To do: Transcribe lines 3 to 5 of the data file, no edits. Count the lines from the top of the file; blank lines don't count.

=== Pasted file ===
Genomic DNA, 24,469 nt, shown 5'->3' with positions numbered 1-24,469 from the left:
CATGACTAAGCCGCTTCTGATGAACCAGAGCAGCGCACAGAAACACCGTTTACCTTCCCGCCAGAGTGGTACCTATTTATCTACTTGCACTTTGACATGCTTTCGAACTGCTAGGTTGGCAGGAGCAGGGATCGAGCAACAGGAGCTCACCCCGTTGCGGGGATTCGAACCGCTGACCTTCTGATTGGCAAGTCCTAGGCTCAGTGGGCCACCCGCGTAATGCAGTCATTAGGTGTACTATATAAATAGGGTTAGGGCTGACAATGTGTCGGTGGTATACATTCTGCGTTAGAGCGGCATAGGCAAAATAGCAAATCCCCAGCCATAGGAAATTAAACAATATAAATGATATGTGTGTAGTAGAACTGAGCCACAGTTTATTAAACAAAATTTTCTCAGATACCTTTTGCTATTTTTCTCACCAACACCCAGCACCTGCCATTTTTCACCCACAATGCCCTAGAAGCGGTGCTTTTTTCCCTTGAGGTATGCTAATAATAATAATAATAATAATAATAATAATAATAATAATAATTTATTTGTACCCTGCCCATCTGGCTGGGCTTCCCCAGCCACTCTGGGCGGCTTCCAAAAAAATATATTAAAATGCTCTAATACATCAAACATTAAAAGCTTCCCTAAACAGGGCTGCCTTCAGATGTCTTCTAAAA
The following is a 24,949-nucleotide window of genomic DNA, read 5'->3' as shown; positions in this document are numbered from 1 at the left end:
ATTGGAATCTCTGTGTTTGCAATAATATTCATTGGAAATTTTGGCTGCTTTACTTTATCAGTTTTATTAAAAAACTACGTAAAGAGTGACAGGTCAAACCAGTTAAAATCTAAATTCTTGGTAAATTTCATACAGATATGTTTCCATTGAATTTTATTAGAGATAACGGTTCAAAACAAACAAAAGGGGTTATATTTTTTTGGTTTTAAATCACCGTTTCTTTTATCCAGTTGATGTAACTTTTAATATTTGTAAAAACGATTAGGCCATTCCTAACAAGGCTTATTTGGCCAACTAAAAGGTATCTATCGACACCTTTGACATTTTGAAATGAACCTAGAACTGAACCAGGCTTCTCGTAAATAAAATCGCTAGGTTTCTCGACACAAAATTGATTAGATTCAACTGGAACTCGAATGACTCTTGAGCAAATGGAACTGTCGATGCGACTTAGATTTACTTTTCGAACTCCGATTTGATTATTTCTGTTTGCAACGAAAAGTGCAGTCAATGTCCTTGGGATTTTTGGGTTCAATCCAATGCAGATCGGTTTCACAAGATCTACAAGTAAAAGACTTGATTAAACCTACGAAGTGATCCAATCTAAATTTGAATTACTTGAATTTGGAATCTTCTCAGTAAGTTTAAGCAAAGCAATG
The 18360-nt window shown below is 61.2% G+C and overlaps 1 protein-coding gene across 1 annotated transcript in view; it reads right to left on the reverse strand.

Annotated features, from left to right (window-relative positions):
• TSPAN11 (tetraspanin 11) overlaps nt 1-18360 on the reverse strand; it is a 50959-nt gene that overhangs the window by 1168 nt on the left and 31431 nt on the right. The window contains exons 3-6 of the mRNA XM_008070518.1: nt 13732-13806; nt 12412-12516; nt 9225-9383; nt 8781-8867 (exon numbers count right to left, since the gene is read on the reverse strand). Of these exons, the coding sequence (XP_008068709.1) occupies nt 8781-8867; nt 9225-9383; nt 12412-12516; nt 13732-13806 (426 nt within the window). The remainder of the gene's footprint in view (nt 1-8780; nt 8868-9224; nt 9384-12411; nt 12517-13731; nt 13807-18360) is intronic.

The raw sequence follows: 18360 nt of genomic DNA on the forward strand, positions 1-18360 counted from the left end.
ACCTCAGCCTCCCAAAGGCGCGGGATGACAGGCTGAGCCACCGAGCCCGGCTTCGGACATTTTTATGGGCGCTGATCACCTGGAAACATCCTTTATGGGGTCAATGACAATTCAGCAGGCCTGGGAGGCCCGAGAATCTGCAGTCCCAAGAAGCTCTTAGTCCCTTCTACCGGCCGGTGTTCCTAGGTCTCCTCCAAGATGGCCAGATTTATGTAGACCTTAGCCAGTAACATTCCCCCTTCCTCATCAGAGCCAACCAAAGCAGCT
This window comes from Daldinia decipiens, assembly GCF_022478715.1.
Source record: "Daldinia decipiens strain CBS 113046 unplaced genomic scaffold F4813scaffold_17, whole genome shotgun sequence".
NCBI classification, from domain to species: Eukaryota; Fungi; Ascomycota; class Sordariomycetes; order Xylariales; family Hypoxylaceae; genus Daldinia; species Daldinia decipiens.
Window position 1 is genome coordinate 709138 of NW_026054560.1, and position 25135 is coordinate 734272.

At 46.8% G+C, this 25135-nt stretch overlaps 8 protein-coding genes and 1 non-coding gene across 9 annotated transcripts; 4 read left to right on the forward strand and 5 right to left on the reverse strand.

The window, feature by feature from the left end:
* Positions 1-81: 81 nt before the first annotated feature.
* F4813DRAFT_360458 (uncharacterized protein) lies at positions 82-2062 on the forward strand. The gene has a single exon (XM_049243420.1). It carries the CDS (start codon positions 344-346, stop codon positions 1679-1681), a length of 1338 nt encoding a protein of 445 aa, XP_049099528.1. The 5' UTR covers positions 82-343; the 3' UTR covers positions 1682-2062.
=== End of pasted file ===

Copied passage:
The following is a 24,949-nucleotide window of genomic DNA, read 5'->3' as shown; positions in this document are numbered from 1 at the left end:
ATTGGAATCTCTGTGTTTGCAATAATATTCATTGGAAATTTTGGCTGCTTTACTTTATCAGTTTTATTAAAAAACTACGTAAAGAGTGACAGGTCAAACCAGTTAAAATCTAAATTCTTGGTAAATTTCATACAGATATGTTTCCATTGAATTTTATTAGAGATAACGGTTCAAAACAAACAAAAGGGGTTATATTTTTTTGGTTTTAAATCACCGTTTCTTTTATCCAGTTGATGTAACTTTTAATATTTGTAAAAACGATTAGGCCATTCCTAACAAGGCTTATTTGGCCAACTAAAAGGTATCTATCGACACCTTTGACATTTTGAAATGAACCTAGAACTGAACCAGGCTTCTCGTAAATAAAATCGCTAGGTTTCTCGACACAAAATTGATTAGATTCAACTGGAACTCGAATGACTCTTGAGCAAATGGAACTGTCGATGCGACTTAGATTTACTTTTCGAACTCCGATTTGATTATTTCTGTTTGCAACGAAAAGTGCAGTCAATGTCCTTGGGATTTTTGGGTTCAATCCAATGCAGATCGGTTTCACAAGATCTACAAGTAAAAGACTTGATTAAACCTACGAAGTGATCCAATCTAAATTTGAATTACTTGAATTTGGAATCTTCTCAGTAAGTTTAAGCAAAGCAATG
The 18360-nt window shown below is 61.2% G+C and overlaps 1 protein-coding gene across 1 annotated transcript in view; it reads right to left on the reverse strand.